The Science of Open Spaces: Theory and Practice for Conserving Large Complex Systems by Charles G. Curtin (review)
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The Science of Open Spaces: Theory and Practice for Conserving Large Complex Systems.
Charles G. Curtin. 2015. Washington, DC: Island Press: $80.00 hardcover. ISBN: 978-1-597-26992-6. $40.00 acid-free paper. ISBN 978-1-597-26993-3. $39.99 e-book. ISBN: 978-1-610-91205-1. 272 pages.

In The Science of Open spaces: Theory and Practice for Conserving Large Complex Systems, landscape ecologist Charles Curtin lays out the compelling argument that conventional ecology and conservation techniques, while empirically designed, ignore the socio-cultural environment in which they are being applied. He makes five key points in this book: 1) that the distinction between theory and practice is artificial, and an integrated approach essential to develop a robust toolkit to solve conservation problems; 2) an interdisciplinary approach is most effective to sustain large-scale science and policy; 3) science needs to be re-scaled to address large and complex problems; 4) a place-based perspective is essential to build trust and social capital and address complex challenges; and 5) large, complex ecosystems are dynamic and filled with uncertainty. Curtin uses the term "open spaces" to refer to physical scale, of course, but also to scales involving time, ecology, and socio-cultural elements.

Curtin calls for an integrative approach called "post-normal science", which links scientific process and public engagement, particularly to address wicked problems (Funtowicz and Ravetz 1994). He then uses the concepts of resiliency and complexity to connect the science of open spaces to post-normal science (Walker et al. 2004). After laying out this strong theoretical framework, he suggests that it's possible to examine how restoration results from the particular characteristics and properties of landscapes and seascapes.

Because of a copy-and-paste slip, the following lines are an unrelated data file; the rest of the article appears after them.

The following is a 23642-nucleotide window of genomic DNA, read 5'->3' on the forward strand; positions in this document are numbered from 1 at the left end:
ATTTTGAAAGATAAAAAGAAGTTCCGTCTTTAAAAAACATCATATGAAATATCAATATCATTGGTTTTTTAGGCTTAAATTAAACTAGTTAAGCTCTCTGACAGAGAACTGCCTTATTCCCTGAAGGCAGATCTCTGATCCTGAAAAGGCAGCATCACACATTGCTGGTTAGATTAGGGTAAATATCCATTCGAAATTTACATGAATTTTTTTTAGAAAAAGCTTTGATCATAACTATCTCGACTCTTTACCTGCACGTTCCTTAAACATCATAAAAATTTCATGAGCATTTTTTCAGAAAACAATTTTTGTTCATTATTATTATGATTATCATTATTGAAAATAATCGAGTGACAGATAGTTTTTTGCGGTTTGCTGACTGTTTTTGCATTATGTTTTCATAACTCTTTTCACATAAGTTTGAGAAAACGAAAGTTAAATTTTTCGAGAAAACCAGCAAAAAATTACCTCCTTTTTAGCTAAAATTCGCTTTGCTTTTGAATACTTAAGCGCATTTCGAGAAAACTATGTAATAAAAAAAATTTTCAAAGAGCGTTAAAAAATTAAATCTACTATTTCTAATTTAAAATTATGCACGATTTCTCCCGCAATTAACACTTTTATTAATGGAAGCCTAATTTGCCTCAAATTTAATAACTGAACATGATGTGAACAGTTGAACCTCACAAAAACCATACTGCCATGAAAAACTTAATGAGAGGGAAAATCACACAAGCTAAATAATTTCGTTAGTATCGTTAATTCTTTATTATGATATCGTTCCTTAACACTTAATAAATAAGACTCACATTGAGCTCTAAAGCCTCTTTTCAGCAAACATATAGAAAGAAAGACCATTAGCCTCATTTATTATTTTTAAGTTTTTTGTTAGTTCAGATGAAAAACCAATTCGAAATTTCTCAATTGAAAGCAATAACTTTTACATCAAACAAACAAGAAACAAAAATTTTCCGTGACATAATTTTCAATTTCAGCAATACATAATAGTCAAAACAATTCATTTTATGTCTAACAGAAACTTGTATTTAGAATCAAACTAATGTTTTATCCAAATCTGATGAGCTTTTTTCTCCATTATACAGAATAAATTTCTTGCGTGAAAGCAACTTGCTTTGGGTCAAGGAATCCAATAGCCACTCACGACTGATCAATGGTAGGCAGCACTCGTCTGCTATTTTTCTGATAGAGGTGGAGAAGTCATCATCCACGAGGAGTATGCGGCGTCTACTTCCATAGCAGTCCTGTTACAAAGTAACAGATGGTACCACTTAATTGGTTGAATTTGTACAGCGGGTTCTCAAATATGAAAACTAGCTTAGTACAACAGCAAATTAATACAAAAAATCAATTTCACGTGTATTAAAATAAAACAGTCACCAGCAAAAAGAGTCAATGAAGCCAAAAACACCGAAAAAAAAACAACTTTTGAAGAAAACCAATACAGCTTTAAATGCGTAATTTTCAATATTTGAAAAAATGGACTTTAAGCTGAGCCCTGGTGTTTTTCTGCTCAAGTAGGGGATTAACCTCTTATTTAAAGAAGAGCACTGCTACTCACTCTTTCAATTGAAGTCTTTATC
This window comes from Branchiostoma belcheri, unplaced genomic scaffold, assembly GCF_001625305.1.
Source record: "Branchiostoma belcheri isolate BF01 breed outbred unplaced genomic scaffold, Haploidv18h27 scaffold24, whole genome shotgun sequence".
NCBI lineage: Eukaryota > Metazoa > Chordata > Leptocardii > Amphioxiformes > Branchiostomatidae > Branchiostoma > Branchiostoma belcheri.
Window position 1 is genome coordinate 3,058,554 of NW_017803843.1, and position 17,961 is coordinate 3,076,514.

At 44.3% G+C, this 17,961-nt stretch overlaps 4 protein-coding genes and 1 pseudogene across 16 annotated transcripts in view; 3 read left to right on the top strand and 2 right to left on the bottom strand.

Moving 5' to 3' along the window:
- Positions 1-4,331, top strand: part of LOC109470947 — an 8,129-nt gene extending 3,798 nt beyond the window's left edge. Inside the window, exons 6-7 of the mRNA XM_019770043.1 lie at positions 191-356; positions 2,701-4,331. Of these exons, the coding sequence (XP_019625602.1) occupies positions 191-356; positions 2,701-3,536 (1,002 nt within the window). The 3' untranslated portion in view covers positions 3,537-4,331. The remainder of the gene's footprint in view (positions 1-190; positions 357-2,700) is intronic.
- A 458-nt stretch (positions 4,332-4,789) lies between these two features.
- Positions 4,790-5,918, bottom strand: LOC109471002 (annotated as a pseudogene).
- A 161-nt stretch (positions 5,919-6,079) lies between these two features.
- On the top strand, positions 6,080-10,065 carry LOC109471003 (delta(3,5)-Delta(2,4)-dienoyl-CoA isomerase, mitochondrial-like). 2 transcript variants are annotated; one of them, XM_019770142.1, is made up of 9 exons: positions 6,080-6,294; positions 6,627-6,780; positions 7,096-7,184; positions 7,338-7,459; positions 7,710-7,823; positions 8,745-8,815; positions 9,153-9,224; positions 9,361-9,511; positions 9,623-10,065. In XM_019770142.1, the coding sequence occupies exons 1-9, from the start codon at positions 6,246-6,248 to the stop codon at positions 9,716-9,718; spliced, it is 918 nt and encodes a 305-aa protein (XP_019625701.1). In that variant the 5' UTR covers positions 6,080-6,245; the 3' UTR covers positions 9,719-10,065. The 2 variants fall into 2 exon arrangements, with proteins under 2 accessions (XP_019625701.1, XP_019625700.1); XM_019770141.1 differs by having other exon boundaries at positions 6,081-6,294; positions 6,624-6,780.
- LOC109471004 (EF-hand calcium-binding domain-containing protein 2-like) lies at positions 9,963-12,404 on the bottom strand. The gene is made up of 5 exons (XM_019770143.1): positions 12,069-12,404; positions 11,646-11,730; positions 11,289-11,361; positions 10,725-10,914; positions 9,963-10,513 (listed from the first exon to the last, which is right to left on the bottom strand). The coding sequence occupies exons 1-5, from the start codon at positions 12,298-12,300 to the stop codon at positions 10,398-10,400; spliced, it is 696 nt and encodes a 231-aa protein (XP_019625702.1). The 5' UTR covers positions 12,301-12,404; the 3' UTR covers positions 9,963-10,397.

The book contains five chapters. Chapter 1 presents the theoretical concepts behind taking a landscape-scale approach to restoring complex ecosystems, illustrating this with narratives from Curtin's research in Kenya at the Santa Fe Insitute. Chapters 2 and 3 present case studies from his work in the American Southwest with the Malpais Institute, and coastal Maine. Chapters 4 and 5 delve into the ecological and sociological aspects of landscape-scale restoration. The final chapter discusses the practical aspects of maintaining open spaces.

As a working community ecologist who undertakes landscape-scale ecological restoration involving fire, wolves, and bison in large, open landscapes that include ranching and hunting communities, I found this book fascinating. When I read about Curtin's breakthroughs in dealing with stakeholders and his frustrations in dealing with agencies, I found myself frequently nodding my head in agreement. The author's refreshing candor about challenges is unusual for an ecological restoration book. [End Page 276] Indeed, many ecological restoration texts report strategies and successes, but rarely such clear, full disclosure of social challenges.

This book provides a useful resource for students and practitioners, particularly those wanting a strong dose of theory. However, this volume would have been far stronger had Curtin done a better job of grounding the theory in specifics about practice. He uses a broad-brush to describe ecological restoration strategies, and I wanted to know far more about some of his collaborative restoration efforts. This could have been rectified easily by describing the science in more detail, furnishing names of the scientists involved, and citations to the journal articles produced. In other cases, he simply needed to give more of the full picture. For example, he describes the restoration work on the Malpais Borderlands Project, in which fires were allowed to run their course, thereby restoring native grasses and eliminating encroaching shrubs, but fails to mention that in Southwestern grasslands, fire also stimulates growth of the non-native, invasive grasses that typically prevail, and that this is a critical problem practitioners face in using fire to restore such systems. He explains that on a variety of ranches, fire and grazing intensity were treatments applied in an experimental research design with great success. Yet he does not describe more about how these treatments were applied and what they found, other than in very general terms, via a systems model. A table offering some detail on the restoration design would have been useful to better link...